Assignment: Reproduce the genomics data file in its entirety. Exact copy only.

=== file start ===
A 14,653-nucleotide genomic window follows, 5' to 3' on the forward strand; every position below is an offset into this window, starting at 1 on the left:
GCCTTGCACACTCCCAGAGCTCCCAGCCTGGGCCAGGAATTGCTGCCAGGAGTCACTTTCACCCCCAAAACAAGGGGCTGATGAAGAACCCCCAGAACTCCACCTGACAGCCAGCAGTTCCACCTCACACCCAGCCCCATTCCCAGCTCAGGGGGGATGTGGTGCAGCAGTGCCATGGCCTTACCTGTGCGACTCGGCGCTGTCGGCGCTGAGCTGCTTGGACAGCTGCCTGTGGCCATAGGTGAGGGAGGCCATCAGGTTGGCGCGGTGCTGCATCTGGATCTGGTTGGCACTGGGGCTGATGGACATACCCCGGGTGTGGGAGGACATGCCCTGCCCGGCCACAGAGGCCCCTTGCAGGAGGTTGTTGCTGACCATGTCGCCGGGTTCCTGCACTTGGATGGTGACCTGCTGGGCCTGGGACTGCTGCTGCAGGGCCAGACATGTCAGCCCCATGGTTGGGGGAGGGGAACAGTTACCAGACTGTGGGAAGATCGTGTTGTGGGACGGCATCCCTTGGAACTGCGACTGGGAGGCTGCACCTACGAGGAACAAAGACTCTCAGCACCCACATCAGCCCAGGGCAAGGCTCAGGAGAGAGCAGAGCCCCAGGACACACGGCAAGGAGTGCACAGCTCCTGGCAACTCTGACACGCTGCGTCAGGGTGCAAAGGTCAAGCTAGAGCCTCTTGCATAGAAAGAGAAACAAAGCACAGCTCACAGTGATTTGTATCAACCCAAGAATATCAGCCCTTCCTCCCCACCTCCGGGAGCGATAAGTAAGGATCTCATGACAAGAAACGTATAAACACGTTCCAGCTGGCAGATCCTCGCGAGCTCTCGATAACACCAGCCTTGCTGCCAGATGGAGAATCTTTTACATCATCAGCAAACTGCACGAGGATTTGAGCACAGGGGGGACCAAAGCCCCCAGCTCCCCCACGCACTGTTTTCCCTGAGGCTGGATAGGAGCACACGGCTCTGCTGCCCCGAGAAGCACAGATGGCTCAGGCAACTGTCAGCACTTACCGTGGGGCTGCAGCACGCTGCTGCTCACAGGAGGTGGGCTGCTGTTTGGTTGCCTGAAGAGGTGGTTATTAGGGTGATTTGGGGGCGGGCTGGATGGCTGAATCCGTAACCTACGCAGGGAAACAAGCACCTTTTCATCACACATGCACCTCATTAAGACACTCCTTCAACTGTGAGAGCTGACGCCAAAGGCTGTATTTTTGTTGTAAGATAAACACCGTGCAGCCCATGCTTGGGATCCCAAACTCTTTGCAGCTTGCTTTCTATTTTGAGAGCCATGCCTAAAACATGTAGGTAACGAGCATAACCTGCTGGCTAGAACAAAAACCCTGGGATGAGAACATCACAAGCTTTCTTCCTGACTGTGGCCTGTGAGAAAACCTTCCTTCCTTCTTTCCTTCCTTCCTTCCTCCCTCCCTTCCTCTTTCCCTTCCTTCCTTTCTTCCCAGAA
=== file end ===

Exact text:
A 14,653-nucleotide genomic window follows, 5' to 3' on the forward strand; every position below is an offset into this window, starting at 1 on the left:
GCCTTGCACACTCCCAGAGCTCCCAGCCTGGGCCAGGAATTGCTGCCAGGAGTCACTTTCACCCCCAAAACAAGGGGCTGATGAAGAACCCCCAGAACTCCACCTGACAGCCAGCAGTTCCACCTCACACCCAGCCCCATTCCCAGCTCAGGGGGGATGTGGTGCAGCAGTGCCATGGCCTTACCTGTGCGACTCGGCGCTGTCGGCGCTGAGCTGCTTGGACAGCTGCCTGTGGCCATAGGTGAGGGAGGCCATCAGGTTGGCGCGGTGCTGCATCTGGATCTGGTTGGCACTGGGGCTGATGGACATACCCCGGGTGTGGGAGGACATGCCCTGCCCGGCCACAGAGGCCCCTTGCAGGAGGTTGTTGCTGACCATGTCGCCGGGTTCCTGCACTTGGATGGTGACCTGCTGGGCCTGGGACTGCTGCTGCAGGGCCAGACATGTCAGCCCCATGGTTGGGGGAGGGGAACAGTTACCAGACTGTGGGAAGATCGTGTTGTGGGACGGCATCCCTTGGAACTGCGACTGGGAGGCTGCACCTACGAGGAACAAAGACTCTCAGCACCCACATCAGCCCAGGGCAAGGCTCAGGAGAGAGCAGAGCCCCAGGACACACGGCAAGGAGTGCACAGCTCCTGGCAACTCTGACACGCTGCGTCAGGGTGCAAAGGTCAAGCTAGAGCCTCTTGCATAGAAAGAGAAACAAAGCACAGCTCACAGTGATTTGTATCAACCCAAGAATATCAGCCCTTCCTCCCCACCTCCGGGAGCGATAAGTAAGGATCTCATGACAAGAAACGTATAAACACGTTCCAGCTGGCAGATCCTCGCGAGCTCTCGATAACACCAGCCTTGCTGCCAGATGGAGAATCTTTTACATCATCAGCAAACTGCACGAGGATTTGAGCACAGGGGGGACCAAAGCCCCCAGCTCCCCCACGCACTGTTTTCCCTGAGGCTGGATAGGAGCACACGGCTCTGCTGCCCCGAGAAGCACAGATGGCTCAGGCAACTGTCAGCACTTACCGTGGGGCTGCAGCACGCTGCTGCTCACAGGAGGTGGGCTGCTGTTTGGTTGCCTGAAGAGGTGGTTATTAGGGTGATTTGGGGGCGGGCTGGATGGCTGAATCCGTAACCTACGCAGGGAAACAAGCACCTTTTCATCACACATGCACCTCATTAAGACACTCCTTCAACTGTGAGAGCTGACGCCAAAGGCTGTATTTTTGTTGTAAGATAAACACCGTGCAGCCCATGCTTGGGATCCCAAACTCTTTGCAGCTTGCTTTCTATTTTGAGAGCCATGCCTAAAACATGTAGGTAACGAGCATAACCTGCTGGCTAGAACAAAAACCCTGGGATGAGAACATCACAAGCTTTCTTCCTGACTGTGGCCTGTGAGAAAACCTTCCTTCCTTCTTTCCTTCCTTCCTTCCTCCCTCCCTTCCTCTTTCCCTTCCTTCCTTTCTTCCCAGAA